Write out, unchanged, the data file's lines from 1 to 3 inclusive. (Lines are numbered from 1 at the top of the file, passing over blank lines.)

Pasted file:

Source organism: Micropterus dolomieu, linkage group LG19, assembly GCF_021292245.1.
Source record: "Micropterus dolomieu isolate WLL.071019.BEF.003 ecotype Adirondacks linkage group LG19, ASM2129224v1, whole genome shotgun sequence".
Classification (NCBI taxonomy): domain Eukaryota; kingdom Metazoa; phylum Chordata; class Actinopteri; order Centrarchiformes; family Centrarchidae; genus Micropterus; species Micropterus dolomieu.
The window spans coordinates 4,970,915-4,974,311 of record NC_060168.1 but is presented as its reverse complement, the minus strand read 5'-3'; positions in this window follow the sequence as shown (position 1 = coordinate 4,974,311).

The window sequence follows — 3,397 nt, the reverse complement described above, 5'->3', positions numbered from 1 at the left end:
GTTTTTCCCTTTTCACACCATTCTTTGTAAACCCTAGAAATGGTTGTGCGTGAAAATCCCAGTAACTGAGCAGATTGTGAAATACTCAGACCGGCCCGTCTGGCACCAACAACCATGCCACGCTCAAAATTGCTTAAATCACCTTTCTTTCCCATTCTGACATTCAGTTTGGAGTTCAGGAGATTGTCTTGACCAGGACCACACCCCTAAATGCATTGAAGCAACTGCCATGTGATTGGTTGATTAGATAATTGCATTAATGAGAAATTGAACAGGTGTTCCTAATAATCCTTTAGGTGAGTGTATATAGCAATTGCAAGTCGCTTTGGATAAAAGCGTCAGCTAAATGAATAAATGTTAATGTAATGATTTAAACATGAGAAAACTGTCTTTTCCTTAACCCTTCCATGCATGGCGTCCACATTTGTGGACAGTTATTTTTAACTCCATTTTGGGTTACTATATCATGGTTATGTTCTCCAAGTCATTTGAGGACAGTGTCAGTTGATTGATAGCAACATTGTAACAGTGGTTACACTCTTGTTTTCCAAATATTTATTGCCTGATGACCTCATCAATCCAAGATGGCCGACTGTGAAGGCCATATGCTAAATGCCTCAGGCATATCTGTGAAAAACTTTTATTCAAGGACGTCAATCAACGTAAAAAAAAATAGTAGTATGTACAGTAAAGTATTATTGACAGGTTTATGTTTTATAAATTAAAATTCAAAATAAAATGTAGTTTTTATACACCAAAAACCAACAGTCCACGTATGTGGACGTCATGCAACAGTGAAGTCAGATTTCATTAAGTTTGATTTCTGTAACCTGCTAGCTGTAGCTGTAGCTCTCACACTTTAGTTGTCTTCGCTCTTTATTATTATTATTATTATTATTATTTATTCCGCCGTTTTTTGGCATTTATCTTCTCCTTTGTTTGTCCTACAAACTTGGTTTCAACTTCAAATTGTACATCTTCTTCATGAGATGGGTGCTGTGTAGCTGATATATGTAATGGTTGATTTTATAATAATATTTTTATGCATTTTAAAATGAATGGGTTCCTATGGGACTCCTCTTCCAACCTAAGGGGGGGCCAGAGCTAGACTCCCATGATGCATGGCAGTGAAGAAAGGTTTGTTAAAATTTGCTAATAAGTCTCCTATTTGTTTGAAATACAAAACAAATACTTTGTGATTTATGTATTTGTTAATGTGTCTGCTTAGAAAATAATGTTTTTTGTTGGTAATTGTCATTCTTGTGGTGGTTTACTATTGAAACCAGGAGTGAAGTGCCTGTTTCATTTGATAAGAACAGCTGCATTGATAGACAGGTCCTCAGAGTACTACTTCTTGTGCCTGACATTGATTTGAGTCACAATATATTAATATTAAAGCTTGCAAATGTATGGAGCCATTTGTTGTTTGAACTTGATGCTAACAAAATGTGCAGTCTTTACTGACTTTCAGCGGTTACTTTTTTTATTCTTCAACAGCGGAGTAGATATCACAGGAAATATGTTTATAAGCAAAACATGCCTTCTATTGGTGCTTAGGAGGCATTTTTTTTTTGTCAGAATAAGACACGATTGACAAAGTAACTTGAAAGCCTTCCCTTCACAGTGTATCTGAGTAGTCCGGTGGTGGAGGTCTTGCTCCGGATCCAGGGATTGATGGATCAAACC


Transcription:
Source organism: Micropterus dolomieu, linkage group LG19, assembly GCF_021292245.1.
Source record: "Micropterus dolomieu isolate WLL.071019.BEF.003 ecotype Adirondacks linkage group LG19, ASM2129224v1, whole genome shotgun sequence".
Classification (NCBI taxonomy): domain Eukaryota; kingdom Metazoa; phylum Chordata; class Actinopteri; order Centrarchiformes; family Centrarchidae; genus Micropterus; species Micropterus dolomieu.